“‘Now those who camp on the east side toward the sunrise shall be of the standard of the camp of Judah, by their armies, and the leader of the sons of Judah: Nashon the son of Amminadab, and his army, even their numbered men, 74,600.
And those who camp next to him shall be the tribe of Issachar, and the leader of the sons of Issachar: Nethanel the son of Zuar, and his army, even their numbered men, 54,400.
Then comes the tribe of Zebulun, and the leader of the sons of Zebulun: Eliab the son of Helon, and his army, even their numbered men, 57,400.
The total of the numbered men of the camp of Judah: 186,400, by their armies. They shall set out first.
“‘On the south side shall be the standard of the camp of Reuben by their armies, and the leader of the sons of Reuben: Elizur the son of Shedeur, and his army, even their numbered men, 46,500.
And those who camp next to him shall be the tribe of Simeon, and the leader of the sons of Simeon: Shelumiel, the son of Zurishaddai, and his army, even their numbered men, 59,300.
Then comes the tribe of Gad, and the leader of the sons of Gad: Eliasaph the son of Deuel…’”
[Some manuscripts say Rhuel, so you may have, depending on which Bible translation you’re reading from, you may have a different name there.]
“… ‘and his army, even their numbered men, 45,650.
The total of the numbered men of the camp of Reuben: 151,450 by their armies. And they shall set out second.
“ ‘Then the tent of meeting shall set out with the camp of the Levites in the midst of the camps; just as they camp, so they shall set out, every man in his place, by their standards.
“ ‘On the west side shall be the standard of the camp of Ephraim by their armies, and the leader of the camp of Ephraim shall be Elishama the son of Ammihud, and his army, even their numbered men, 40,500.
And next to him shall be the tribe of Manasseh, and the leader of the sons of Manasseh: Gamaliel the son of Pedahzur, and his army, even their numbered men, 32,200.
Then comes the tribe of Benjamin, and the leader of the sons of Benjamin: Abidan the son of Gideoni, and his army, even their numbered men, 35,400.
The total of the numbered men of the camp of Ephraim: 108,100, by their armies. And they shall set out third.
“‘On the north side shall be the standard of the camp of Dan by their armies, and the leader of the sons of Dan: Ahiezer the son of Ammishaddai, and his army, even their numbered men, 62,700.
And those who camp next to him shall be the tribe of Asher, and the leader of the sons of Asher: Pagiel the son of Ochran, and his army, even their numbered men, 41,500.
Then comes the tribe of Naphtali, and the leader of the sons of Naphtali: Ahira the son of Enan, and his army, even their numbered men, 53,400.
The total of the numbered men of the camp of Dan, was 157,600. They shall set out last by their standards.”
“These are the numbered men of the sons of Israel by their fathers’ households; the total of the numbered men of the camps by their armies, 603,550. The Levites, however, were not numbered among the sons of Israel, just as the Lord had commanded Moses. Thus the sons of Israel did; according to all that the Lord commanded Moses, so they camped by their standards, and so they set out, every one by his family, according to his father’s household.”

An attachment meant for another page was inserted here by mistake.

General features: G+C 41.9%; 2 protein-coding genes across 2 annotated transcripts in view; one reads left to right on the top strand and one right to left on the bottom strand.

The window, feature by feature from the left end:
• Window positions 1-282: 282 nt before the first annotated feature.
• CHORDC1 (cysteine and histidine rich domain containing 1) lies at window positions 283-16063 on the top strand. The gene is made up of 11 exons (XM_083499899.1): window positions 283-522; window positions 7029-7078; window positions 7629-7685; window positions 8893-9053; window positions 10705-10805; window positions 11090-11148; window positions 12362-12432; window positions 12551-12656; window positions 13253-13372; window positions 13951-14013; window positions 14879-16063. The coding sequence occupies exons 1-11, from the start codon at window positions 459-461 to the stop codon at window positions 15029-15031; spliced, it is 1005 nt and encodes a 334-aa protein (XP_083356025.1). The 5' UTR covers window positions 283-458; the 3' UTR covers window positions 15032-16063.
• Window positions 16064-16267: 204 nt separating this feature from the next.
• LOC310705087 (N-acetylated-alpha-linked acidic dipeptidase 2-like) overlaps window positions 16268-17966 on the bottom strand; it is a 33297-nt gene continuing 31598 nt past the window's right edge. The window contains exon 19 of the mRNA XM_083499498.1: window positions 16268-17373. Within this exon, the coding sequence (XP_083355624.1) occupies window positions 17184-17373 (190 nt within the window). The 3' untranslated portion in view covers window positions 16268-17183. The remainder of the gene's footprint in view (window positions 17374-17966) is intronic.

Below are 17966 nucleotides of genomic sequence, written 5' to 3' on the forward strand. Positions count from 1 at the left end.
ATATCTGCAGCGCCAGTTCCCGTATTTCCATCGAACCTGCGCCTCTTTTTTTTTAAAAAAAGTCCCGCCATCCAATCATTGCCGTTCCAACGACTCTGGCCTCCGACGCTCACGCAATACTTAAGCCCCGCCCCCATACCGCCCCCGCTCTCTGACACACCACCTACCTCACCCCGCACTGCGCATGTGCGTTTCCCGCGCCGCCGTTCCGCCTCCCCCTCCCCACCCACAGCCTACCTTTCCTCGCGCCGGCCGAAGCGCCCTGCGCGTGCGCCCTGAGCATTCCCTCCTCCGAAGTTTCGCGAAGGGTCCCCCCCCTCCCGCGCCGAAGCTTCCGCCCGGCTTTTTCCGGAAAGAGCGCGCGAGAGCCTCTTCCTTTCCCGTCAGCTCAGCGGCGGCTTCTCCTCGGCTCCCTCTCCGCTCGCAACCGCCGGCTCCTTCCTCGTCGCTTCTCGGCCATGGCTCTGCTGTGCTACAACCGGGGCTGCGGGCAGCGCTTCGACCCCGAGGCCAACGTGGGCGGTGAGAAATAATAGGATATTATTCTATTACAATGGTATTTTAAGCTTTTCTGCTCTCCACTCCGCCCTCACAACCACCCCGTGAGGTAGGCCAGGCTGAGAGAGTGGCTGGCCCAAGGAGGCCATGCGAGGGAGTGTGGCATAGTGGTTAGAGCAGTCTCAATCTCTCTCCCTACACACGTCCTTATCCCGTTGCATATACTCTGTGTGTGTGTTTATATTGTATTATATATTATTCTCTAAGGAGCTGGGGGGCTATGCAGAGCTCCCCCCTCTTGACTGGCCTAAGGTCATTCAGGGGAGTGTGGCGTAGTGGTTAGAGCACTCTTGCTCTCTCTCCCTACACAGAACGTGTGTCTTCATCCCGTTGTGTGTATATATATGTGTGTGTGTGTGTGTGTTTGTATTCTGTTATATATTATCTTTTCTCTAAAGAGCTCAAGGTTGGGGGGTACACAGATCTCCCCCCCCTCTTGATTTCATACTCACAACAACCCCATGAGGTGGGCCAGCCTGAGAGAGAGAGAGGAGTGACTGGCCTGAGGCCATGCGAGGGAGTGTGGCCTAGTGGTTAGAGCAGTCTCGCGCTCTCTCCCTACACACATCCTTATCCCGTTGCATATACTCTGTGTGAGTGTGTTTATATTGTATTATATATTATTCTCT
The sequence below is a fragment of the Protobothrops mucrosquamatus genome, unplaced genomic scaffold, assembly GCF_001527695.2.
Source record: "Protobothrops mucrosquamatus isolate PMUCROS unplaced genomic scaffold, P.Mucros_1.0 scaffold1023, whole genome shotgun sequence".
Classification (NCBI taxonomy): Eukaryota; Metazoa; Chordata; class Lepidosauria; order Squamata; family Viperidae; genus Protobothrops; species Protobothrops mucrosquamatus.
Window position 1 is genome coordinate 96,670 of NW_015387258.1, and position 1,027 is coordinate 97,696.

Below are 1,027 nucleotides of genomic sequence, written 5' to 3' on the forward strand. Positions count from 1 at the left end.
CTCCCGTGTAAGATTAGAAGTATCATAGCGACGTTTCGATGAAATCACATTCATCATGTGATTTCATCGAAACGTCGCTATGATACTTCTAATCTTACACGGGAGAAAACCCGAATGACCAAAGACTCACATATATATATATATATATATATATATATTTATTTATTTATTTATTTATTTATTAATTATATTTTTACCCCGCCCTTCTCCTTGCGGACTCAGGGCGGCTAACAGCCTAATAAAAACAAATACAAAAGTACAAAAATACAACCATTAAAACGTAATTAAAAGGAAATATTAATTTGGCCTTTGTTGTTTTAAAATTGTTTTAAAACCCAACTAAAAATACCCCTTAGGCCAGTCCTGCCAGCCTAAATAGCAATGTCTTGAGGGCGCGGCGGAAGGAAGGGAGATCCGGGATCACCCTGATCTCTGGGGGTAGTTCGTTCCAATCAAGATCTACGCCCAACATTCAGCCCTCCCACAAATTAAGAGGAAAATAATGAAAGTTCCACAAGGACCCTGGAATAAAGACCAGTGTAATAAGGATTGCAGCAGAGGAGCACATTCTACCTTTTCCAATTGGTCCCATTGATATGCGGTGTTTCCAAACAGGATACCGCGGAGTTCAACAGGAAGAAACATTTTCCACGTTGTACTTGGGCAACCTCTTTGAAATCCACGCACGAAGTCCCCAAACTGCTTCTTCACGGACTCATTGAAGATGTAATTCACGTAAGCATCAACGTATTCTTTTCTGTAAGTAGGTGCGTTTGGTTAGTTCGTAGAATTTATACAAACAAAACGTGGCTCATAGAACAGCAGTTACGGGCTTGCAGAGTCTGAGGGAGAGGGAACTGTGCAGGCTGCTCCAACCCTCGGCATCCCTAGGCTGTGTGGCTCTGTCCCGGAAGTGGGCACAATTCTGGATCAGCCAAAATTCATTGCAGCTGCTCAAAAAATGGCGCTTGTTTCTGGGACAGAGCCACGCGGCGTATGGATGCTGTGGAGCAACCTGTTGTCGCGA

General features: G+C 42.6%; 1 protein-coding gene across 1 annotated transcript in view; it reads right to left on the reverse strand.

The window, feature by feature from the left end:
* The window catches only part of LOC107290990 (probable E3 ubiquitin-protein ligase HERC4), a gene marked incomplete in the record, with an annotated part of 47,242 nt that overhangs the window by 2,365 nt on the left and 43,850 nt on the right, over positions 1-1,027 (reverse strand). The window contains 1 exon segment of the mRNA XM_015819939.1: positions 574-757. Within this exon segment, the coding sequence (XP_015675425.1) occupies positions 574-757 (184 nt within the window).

Amen. And thus ends this reading of God’s holy, inspired, and inerrant word. May He write its eternal truth upon our hearts.
Six things I want you to see tonight from this great passage, and the first thing is simply this:
I. How are the tribes arranged?
They are arranged like an army marching into battle. That is not simply symbolic: it’s literal, in this case. This is an army being prepared for battle. But the point that we need to understand is that God’s people are an army assembled for war in this world. Now before we give any qualification to that, especially in the context of our own day and time in which another major world religion expresses its view of its believers and followers lives in this world in terms of jihad, let’s consider why and where we learn this truth from in this passage.
Notice first of all, repeatedly — repeatedly — the phrase “…by their armies” or, in some of your translations, “…by their companies” or, in some of your translations, “…by their hosts” is repeated. All of those are military terms. They are repeated deliberately in the passage because Moses wants you to get a picture of the people of God organized as an army marching towards the promised land. They will literally be subject to attack and ambush in the wilderness by their enemies. There’s a reason, for instance, that the tribe of Dan is off to the left and leaves last in the marching order, because we’re told that they were particularly good warriors. Now, if you wanted to protect a vulnerable army from surprise attack from the rear or the flank, where would you want to have some good warriors? But Moses wants you to understand that this is a fighting formation, and there is a message in that for us.